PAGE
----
Oh by the way – photocopied signatures on peer reports and IME reports…. how will this case effect that jurisprudence?

Oral application granted (untimely papers accepted) and the deeming acceptable of an affirmation of a physician in a different specialty

Payne v Buffalo Gen. Hosp., 2012 NY Slip Op 04901 (4th Dept. 2012)

[Oral application granted and untimely papers deemed accepted]

“With respect to appeal No. 1, we reject defendants’ contention that Supreme Court erred in granting plaintiff’s application and in thus considering plaintiff’s untimely expert affirmation. “While a court can in its discretion accept late papers, CPLR 2214 and [CPLR] 2004 mandate that the delinquent party offer a valid excuse for the delay . . . Additional factors relevant when essentially extending the return day by accepting late papers include, among others, the length of the delay and any prejudice” (Mallards Dairy, LLC v E & M Engrs. & Surveyors, P.C., 71 AD3d 1415, 1416 [internal quotation marks omitted]; see generally Foitl v G.A.F. Corp., 64 NY2d 911, 912-913). Plaintiff’s attorney offered a valid excuse for the delay (see Mallards Dairy, LLC, 71 [*2]AD3d at 1416; Associates First Capital v Crabill, 51 AD3d 1186, 1188, lv denied 11 NY3d 702; cf. Gagnon v St. Joseph’s Hosp., 90 AD3d 1605, 1607), the delay of only several days was minimal (see Associates First Capital, 51 AD3d at 1188), and “any prejudice was alleviated when defendant[s were] permitted to submit . . . reply affidavit[s] in response to plaintiff’s late submission” (Mallards Dairy, LLC, 71 AD3d at 1416).”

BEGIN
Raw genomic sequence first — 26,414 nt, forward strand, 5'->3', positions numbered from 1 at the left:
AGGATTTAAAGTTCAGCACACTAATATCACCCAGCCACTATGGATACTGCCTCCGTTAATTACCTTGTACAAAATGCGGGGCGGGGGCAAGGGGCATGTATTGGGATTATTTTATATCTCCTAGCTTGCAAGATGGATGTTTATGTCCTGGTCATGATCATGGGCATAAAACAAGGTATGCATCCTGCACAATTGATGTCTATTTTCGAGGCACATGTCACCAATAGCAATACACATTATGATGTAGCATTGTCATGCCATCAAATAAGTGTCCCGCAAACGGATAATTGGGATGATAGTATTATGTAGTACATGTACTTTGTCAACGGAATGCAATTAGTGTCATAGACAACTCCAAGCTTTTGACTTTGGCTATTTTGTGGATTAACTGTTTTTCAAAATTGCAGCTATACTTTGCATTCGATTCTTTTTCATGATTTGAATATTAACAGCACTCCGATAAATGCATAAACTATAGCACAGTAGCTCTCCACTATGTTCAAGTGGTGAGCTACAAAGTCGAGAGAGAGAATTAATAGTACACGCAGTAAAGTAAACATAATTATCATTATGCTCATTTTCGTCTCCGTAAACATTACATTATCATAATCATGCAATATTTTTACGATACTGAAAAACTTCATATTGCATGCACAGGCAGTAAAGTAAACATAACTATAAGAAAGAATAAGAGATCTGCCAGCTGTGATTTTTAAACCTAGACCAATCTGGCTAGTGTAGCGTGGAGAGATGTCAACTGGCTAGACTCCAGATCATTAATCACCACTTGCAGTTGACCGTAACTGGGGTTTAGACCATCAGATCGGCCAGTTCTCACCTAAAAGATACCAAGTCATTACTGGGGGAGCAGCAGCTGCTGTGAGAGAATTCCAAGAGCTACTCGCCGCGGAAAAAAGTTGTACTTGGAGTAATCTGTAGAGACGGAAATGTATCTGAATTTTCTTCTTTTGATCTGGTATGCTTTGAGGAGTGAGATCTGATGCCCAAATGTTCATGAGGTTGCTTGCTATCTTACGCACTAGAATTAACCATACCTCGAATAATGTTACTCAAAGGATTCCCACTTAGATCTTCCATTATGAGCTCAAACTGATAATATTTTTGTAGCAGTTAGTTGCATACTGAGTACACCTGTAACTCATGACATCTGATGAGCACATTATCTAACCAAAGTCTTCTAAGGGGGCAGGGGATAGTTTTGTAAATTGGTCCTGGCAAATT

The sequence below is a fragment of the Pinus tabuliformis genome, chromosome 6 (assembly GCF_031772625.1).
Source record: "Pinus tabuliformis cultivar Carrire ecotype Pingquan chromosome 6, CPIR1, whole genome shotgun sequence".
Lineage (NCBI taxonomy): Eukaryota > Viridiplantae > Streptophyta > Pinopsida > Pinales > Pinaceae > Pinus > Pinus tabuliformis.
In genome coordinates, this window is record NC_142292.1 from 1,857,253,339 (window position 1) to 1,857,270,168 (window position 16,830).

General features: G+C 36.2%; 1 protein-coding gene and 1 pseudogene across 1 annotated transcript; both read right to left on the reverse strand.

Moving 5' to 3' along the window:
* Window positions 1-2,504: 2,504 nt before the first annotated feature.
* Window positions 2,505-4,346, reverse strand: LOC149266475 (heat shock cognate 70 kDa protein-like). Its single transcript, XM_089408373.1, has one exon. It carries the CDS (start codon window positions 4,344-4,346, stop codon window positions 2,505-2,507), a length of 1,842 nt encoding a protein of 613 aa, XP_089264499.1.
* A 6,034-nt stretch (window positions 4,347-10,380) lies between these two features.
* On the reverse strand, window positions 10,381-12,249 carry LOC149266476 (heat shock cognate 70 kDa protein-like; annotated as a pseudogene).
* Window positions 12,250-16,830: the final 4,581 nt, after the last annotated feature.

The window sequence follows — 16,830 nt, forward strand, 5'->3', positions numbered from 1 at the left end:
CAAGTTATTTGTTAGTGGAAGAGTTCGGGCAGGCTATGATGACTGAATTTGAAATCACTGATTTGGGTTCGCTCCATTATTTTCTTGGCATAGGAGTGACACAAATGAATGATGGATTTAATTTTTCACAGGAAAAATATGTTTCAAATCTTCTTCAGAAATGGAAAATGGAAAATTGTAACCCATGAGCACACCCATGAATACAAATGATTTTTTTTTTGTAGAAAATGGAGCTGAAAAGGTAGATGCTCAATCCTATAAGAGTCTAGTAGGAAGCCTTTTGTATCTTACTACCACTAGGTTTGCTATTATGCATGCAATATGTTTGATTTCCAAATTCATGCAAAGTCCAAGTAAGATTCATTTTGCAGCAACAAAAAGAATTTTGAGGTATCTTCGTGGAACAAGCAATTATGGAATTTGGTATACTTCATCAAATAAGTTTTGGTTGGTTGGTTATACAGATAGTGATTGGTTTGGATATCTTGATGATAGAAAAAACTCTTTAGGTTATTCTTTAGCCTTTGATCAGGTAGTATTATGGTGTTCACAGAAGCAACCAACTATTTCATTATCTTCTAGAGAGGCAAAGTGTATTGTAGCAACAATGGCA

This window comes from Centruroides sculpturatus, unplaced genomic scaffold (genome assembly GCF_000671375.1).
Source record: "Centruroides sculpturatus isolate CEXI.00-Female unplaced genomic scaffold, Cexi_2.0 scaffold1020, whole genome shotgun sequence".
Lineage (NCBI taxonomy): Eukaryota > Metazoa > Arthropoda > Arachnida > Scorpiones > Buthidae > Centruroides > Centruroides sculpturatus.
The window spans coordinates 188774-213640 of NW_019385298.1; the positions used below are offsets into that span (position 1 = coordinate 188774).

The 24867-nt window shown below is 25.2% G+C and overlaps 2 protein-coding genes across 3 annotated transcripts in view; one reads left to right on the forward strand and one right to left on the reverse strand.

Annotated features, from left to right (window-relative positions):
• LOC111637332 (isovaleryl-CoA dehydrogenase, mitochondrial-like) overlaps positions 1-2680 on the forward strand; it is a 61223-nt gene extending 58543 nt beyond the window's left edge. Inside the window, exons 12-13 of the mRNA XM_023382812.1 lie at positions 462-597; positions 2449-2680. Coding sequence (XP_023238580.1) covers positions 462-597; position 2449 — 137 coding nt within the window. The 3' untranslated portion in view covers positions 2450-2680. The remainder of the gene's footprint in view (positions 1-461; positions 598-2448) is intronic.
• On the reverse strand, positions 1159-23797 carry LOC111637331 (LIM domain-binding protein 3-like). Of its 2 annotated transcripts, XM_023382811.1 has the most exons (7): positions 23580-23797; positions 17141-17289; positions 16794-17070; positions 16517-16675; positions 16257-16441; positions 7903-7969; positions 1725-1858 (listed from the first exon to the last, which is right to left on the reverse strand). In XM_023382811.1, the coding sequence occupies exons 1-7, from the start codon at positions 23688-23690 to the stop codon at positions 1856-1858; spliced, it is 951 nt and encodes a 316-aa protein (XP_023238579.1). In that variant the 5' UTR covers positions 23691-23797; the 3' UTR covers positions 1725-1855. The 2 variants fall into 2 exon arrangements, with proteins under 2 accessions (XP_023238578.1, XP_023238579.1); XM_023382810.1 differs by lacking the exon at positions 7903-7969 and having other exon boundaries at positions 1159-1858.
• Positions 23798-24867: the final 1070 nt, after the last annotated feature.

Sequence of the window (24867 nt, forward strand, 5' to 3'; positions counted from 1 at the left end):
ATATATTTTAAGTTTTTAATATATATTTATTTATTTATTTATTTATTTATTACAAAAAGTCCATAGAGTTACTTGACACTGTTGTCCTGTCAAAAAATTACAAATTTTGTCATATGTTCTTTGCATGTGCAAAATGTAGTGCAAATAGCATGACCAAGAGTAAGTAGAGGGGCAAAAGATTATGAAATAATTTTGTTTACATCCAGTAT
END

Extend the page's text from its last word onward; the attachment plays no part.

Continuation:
[Ability to use a doctor who is outside the specialty as that of the defendant physicians in medical malpractice matter]

“It is well recognized that a plaintiff’s expert need not have practiced in the same speciality as the defendants (see Diel v Bryan, 57 AD3d 1493, 1494). The record includes the redacted affirmation of plaintiff’s expert stating that the expert was a physician duly admitted to practice in New York, had been licensed and had practiced for over 20 years, had a specialty in neurology, and had practiced in emergency room settings in hospitals in Western New York. We conclude that the expert’s affirmation was sufficient to demonstrate that the expert has “the requisite skill, training, education, knowledge or experience from which it can be assumed that [the expert’s] opinion rendered [on the issues of negligence and proximate cause] is reliable”

Right to confrontation trumps HIPPA

Since we have a  HIPPA compliant judge this term in the Bronx Civil Court, I found a case, albeit criminal, which while not on point, shows the limits of HIPPA:

People v Jaikaran,2012 NY Slip Op 03464 (2d Dept. 2012)